I was wrong and I am genuinely sorry. I named our flavors with terms that originate from Black-American Culture - and using that language in our marketing - I was culturally appropriating. I apologize for the offensive use of the language/slang and will do my best to move forward with a brand that speaks generally to all millennials and Bay Area residents - not pulling from Black-American Culture.
The recognition of this wrong came after the San Francisco Chronicle's nod to our use of this language. The discussions resulting from the Chronicle article have been nothing short of eye opening and a huge learning experience for me - and perhaps for others following along on the interwebs, too.
We still hope to deliver a little happiness to this crazy world with our cookie dough, but we will work to right the wrongs we've done in marketing and keep a light-hearted, youthful vibe without stealing from a cultural that is not mine. I'll share transparently as continue to make changes, but right now I want to focus on the communities I hurt and make sure they understand how sorry I am. I'm dedicated to building a company that can give back to the communities I've upset instead of being seen as a white person just trying to profit off of another culture. Starting this company was never - and never will be - about making money and I should not have pulled so heavily from a culture that was not mine. I left a safe corporate job so I could make people happy. I want to keep doing that and being as respectful and inclusive as possible.
Again, no matter my intention, this conversation is important. It's difficult at times to remove ourselves from our own shoes and genuinely try to see something from another's point of view. In fact, it will be impossible for me to ever fully know what it's like to be a black person living in America. All I can do is work to gain a better understanding of their experiences - and equally important, an understanding of how my branding could be appropriating aspects of their culture.
One thing that helped me along in this discussion was someone online calling out that with DOUGHP, I (a white person) am choosing to indulge in only one aspect of Black American culture (music, language/slang, etc.) and not in other aspects to which they are subject to daily: racism, oppression, lack of opportunity, etc. It's awful and so unfair that they have to experience that other side and it's through that understanding I can respect that they would like me to not engage in any aspect of their culture through my DOUGHP brand.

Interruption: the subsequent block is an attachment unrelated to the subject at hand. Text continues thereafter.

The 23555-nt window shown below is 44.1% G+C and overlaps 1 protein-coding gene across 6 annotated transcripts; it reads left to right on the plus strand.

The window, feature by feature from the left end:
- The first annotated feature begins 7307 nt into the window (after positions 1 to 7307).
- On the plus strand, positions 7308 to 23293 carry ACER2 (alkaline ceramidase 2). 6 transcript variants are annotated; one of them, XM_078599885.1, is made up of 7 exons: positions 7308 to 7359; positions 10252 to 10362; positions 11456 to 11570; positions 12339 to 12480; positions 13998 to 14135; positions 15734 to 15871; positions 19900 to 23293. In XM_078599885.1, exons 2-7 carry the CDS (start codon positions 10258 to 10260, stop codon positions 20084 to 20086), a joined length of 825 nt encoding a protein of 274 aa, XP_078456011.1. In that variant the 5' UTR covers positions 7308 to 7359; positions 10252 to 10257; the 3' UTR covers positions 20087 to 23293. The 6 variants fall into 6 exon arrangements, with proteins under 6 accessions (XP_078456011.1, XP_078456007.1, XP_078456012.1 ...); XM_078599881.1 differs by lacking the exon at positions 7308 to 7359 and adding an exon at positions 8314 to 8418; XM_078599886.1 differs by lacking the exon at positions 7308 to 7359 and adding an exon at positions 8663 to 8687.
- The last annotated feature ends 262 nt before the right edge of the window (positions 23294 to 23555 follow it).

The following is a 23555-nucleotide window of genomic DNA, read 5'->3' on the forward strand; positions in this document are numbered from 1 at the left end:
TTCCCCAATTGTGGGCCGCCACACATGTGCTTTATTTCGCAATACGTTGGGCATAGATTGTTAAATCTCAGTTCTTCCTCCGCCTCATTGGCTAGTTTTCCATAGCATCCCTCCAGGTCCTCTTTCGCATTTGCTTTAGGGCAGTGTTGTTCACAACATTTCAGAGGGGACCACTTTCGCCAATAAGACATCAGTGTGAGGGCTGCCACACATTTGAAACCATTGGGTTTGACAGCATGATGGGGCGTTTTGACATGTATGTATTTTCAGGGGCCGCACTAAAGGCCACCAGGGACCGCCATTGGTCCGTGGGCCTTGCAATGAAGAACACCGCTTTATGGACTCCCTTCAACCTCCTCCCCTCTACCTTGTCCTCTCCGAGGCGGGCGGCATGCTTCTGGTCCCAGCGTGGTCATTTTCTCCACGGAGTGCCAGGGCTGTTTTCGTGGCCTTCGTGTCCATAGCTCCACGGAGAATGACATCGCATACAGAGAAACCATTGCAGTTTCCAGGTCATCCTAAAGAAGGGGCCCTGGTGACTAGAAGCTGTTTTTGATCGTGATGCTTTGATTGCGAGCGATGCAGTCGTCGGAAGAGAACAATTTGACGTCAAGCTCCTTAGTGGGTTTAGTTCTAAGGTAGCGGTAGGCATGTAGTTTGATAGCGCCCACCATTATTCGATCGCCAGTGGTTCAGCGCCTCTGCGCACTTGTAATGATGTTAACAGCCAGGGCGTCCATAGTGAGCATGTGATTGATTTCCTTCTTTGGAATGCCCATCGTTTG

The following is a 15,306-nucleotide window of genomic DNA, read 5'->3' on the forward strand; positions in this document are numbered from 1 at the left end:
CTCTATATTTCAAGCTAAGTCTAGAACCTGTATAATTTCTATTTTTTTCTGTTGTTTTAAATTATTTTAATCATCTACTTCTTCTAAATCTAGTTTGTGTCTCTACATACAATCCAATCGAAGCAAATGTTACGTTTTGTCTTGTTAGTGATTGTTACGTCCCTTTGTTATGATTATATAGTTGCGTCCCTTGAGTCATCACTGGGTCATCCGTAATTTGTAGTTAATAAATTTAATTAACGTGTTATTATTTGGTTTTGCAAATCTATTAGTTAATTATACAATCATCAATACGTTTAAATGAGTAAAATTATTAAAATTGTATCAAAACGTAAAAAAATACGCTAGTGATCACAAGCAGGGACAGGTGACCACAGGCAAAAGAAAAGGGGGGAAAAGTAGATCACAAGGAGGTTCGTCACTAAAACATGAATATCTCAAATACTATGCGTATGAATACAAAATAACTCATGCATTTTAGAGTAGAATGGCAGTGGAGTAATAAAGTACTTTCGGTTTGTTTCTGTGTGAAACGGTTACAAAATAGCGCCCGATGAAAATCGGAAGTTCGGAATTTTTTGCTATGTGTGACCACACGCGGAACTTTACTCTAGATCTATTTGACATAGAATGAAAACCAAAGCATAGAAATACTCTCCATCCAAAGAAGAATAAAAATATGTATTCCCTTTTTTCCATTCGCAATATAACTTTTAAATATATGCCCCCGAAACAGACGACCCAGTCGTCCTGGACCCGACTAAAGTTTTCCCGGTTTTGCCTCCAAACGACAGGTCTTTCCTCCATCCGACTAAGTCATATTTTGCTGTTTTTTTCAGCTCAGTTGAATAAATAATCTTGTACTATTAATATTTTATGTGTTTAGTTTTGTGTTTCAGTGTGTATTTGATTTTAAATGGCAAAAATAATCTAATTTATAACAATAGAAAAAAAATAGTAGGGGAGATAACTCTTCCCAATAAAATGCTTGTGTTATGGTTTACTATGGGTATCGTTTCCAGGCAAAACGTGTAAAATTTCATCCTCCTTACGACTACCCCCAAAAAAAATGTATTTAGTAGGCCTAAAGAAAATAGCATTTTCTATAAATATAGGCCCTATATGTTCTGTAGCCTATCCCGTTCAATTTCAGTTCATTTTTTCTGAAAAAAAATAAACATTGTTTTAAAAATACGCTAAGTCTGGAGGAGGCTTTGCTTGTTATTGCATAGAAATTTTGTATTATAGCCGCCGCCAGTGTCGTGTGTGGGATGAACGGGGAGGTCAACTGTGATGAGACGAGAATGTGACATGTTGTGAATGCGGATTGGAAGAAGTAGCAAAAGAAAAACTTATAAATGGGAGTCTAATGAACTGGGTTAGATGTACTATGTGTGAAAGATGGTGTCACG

As a result of this feedback, I’ve decided to pull back on some of the naming - flavors like The OG will now be called “The Original” and “This S’more Is Hella Lit” will now be “This S’more is Hella Awesome”. I will retain as much of the bay area & millennial vibe as I can, while getting rid of the more overtly hip hop and Black American Culture phrases. I respect everyone’s opinions and am continuing to seek out feedback from the community to understand how I can do better.
I’ve also pulled references to myself as a ‘doughp dealer’ and comments about getting ‘Hooked On Doughp’ — being now two years into recovery from my own addiction to alcohol, it was sort of nice to play on words and tout that I’m not addicted to this negative substance anymore and have traded it out for a serious sugar additciton. I wasn’t in anyway trying to marginalize addiction - an issue I have a deep, personal understanding of. Oddly enough, DOUGHP wasn’t even created as a pun for the drug initially. The play on DOUGHP as marijuana just fell into play and suited with the weed-loving culture we have here in the bay. But I see how it could be viewed as marginalizing the drug epidemic or making light of a drug addiction. It was a later adoption of the term 'dope' for my own marketing as DOUGHP really found it’s name as I have always said dope as in, “That’s dope!” and in a company name brainstorming session (going through endless ‘dough’ words) with a friend of mine actually said, “I just want it to be a really dope dessert shop, like a really laid back and chill place to hang out.” And before I could go on, she interrupted me and said “That’s it! Dope could have dough in it!” And the rest is history.
Before the article brought these issues to light, we had already done a handful of fundraising efforts (Raised $1500 for Hurricane Harvey and nearly $700 for a UCSF Children's Hospital family we met through DOUGHP). We also moved our cookie dough production to The Bread Project, a non-profit in Berkeley who employs low income individuals and teaches them skills for self sufficiency. I hope to continue providing opportunities and support for these communities through my work with DOUGHP. There’s no time too early to start giving back with a company and since the article I’ve taken an even stronger approach at where else I can lend a hand - looking into programs like The Hidden Genius Project and Youth Speaks to see where I can lend my time (mentoring, etc.), provide job opportunities (working for DOUGHP!), and provide funds where they’re needed most through fundraising. I hope DOUGHP can help underrepresented minorities both in our employment practices and also through various non-profit and philanthropic work.
Thanks for taking the time to read this and thanks to those of you who raised your voices. You were heard.